a Nighttime Spectacle: Gyeongbokgung at Night

Forty years ago, Seoul installed the first subway system in the country. Sixty nine years ago, Korea won it’s independence from colonial rule. And while the Western world was gearing up for the first World War and the rise of socialist movements one hundred and four years ago, Korea ceased to be ruled by a monarchy. Compared to the Western world, the Korean continent had a very slow start to the last century. The current day Korea enjoys blazing fast internet, a subway system rivaling the length of those in larger metropolitan cities, and is currently presided over by an unmarried female president; at least, the southern half of the peninsula anyways.

This accelerated growth has resulted in numerous issues from social to economic with generational gaps getting wider as time goes on. But as a result, this has left the entire national with a cadre of leftovers from civilizations not so long past.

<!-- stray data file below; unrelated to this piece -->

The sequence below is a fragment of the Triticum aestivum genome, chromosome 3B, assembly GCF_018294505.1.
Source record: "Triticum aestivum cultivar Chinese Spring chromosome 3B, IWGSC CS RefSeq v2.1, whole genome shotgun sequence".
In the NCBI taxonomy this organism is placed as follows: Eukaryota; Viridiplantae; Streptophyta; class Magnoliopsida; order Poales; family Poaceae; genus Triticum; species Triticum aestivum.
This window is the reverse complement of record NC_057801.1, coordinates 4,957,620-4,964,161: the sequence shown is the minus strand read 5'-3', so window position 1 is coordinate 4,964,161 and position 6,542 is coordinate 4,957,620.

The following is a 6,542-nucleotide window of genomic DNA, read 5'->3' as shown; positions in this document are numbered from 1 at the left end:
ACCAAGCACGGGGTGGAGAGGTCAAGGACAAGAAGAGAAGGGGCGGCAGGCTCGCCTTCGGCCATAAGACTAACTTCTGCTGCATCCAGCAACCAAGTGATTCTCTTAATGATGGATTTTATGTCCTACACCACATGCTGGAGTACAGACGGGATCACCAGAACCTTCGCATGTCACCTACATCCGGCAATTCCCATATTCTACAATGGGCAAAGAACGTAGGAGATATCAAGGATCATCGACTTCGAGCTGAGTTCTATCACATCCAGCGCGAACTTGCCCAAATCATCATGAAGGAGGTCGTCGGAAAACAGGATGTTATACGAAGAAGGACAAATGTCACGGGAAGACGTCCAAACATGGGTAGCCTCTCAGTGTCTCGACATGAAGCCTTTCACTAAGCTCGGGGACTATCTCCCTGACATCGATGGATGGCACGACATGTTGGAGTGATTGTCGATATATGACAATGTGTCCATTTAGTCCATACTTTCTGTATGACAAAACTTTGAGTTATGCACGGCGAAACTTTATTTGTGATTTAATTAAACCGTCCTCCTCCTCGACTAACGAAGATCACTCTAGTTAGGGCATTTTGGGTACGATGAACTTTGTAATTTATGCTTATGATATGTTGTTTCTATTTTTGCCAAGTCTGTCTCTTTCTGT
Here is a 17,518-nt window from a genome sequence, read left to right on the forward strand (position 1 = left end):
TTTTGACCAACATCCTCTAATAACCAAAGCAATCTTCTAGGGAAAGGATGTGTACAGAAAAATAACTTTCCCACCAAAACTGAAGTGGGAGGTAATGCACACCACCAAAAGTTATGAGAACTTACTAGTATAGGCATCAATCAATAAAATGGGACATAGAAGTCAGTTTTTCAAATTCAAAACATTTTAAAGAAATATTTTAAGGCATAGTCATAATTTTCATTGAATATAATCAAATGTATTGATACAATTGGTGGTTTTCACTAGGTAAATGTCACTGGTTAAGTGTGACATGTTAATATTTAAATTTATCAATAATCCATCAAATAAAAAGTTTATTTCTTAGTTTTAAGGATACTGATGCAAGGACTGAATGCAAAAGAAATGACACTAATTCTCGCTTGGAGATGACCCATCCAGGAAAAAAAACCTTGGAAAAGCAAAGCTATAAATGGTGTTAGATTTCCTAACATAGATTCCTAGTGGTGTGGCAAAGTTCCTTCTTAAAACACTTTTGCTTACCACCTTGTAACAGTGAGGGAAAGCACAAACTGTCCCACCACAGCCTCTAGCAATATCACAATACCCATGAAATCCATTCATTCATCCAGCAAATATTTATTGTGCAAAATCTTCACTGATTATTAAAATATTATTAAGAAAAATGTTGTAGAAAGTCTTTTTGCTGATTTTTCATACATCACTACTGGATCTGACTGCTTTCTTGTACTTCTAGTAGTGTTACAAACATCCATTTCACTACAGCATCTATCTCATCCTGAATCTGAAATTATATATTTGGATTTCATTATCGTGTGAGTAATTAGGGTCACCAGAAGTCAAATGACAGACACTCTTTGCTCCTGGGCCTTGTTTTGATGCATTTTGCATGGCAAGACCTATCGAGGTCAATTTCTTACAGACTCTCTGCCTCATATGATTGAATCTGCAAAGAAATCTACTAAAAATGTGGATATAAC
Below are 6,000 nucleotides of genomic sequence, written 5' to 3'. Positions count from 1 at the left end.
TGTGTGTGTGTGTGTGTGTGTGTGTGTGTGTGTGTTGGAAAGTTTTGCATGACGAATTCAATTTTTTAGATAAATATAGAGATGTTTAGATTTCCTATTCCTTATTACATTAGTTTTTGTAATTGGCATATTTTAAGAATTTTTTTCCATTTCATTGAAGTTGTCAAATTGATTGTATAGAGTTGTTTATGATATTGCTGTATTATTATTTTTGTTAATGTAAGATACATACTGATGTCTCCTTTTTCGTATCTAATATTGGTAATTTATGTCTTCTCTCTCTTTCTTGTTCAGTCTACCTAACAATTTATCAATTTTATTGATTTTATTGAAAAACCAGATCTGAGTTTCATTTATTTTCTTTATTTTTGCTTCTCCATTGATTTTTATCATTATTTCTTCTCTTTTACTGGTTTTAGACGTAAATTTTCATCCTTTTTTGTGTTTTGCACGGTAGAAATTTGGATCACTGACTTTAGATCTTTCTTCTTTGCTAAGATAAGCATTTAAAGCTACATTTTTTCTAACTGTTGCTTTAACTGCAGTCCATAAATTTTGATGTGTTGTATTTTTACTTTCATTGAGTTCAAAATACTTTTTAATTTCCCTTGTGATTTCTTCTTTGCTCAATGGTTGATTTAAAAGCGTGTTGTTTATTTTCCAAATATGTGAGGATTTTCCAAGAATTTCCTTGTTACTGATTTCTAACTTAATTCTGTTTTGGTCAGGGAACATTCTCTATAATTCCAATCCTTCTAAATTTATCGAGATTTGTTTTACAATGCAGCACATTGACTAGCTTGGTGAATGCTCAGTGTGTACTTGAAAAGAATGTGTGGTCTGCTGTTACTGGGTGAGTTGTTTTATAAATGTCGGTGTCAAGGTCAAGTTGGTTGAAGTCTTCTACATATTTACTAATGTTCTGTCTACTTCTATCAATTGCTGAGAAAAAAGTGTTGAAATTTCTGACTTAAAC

seoul korea gyeongbokgung

This past month, Gyeongbokgung held a nighttime opening for citizens and foreigners alike. The palace has stood (and fallen) for hundreds of years in the center of Seoul, like a jewel. Under the Joseon dynasty, the palace was the seat of power from which the King ruled the country until it was lost in an invasion by Japan. After having most of the surrounding structures burned and destroyed, only a few structures remained. The past decades have brought reform originating from a profound respect of the past.

seoul korea gyeongbokgung

Exploring the environment of many of the palace grounds means coming across many construction sites. Living quarters, guard barracks and other structures out of the past are being rebuilt slowly as space allows in accordance with blueprints and layouts that have been preserved over the past centuries.

seoul korea gyeongbokgung

During the day, the palaces are splendorous works of art. The columns, murals, and woodwork shine in the sunlight like standing portraits of the past. But at night, at night they shine like stars. Although the last event has ended, I would highly recommend everyone to buy tickets and attend at least one of the openings if opportunity allows. It’s an amazing testament to what once was, and how far the country has come.

seoul korea gyeongbokgung

For more on the palaces, take a look at my past blogs which I’ve linked below. Happy adventures!

gyungbokgung banner

korea seoul palace


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